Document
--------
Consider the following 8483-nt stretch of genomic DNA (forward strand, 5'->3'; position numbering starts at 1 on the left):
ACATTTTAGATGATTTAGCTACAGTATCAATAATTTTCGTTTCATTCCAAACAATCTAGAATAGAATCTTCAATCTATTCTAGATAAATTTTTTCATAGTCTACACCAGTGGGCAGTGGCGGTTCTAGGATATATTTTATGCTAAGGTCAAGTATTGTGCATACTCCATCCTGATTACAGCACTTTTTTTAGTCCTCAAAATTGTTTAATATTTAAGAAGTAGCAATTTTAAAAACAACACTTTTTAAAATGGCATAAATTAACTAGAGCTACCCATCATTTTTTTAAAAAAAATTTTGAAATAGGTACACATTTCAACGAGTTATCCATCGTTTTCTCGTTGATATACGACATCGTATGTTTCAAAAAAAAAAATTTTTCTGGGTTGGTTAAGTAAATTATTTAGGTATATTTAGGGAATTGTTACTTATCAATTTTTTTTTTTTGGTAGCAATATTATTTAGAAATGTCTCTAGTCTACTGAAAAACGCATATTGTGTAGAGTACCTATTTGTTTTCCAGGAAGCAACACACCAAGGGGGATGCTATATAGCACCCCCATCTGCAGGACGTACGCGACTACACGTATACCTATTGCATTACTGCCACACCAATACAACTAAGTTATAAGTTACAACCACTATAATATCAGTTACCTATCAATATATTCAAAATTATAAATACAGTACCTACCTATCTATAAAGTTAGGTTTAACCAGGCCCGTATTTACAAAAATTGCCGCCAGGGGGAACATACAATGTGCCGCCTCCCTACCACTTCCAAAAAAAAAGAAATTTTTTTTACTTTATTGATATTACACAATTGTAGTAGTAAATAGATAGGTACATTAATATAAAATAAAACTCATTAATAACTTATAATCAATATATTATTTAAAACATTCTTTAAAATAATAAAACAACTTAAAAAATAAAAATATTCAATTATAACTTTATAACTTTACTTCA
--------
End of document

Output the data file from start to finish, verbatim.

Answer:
Consider the following 8483-nt stretch of genomic DNA (forward strand, 5'->3'; position numbering starts at 1 on the left):
ACATTTTAGATGATTTAGCTACAGTATCAATAATTTTCGTTTCATTCCAAACAATCTAGAATAGAATCTTCAATCTATTCTAGATAAATTTTTTCATAGTCTACACCAGTGGGCAGTGGCGGTTCTAGGATATATTTTATGCTAAGGTCAAGTATTGTGCATACTCCATCCTGATTACAGCACTTTTTTTAGTCCTCAAAATTGTTTAATATTTAAGAAGTAGCAATTTTAAAAACAACACTTTTTAAAATGGCATAAATTAACTAGAGCTACCCATCATTTTTTTAAAAAAAATTTTGAAATAGGTACACATTTCAACGAGTTATCCATCGTTTTCTCGTTGATATACGACATCGTATGTTTCAAAAAAAAAAATTTTTCTGGGTTGGTTAAGTAAATTATTTAGGTATATTTAGGGAATTGTTACTTATCAATTTTTTTTTTTTGGTAGCAATATTATTTAGAAATGTCTCTAGTCTACTGAAAAACGCATATTGTGTAGAGTACCTATTTGTTTTCCAGGAAGCAACACACCAAGGGGGATGCTATATAGCACCCCCATCTGCAGGACGTACGCGACTACACGTATACCTATTGCATTACTGCCACACCAATACAACTAAGTTATAAGTTACAACCACTATAATATCAGTTACCTATCAATATATTCAAAATTATAAATACAGTACCTACCTATCTATAAAGTTAGGTTTAACCAGGCCCGTATTTACAAAAATTGCCGCCAGGGGGAACATACAATGTGCCGCCTCCCTACCACTTCCAAAAAAAAAGAAATTTTTTTTACTTTATTGATATTACACAATTGTAGTAGTAAATAGATAGGTACATTAATATAAAATAAAACTCATTAATAACTTATAATCAATATATTATTTAAAACATTCTTTAAAATAATAAAACAACTTAAAAAATAAAAATATTCAATTATAACTTTATAACTTTACTTCA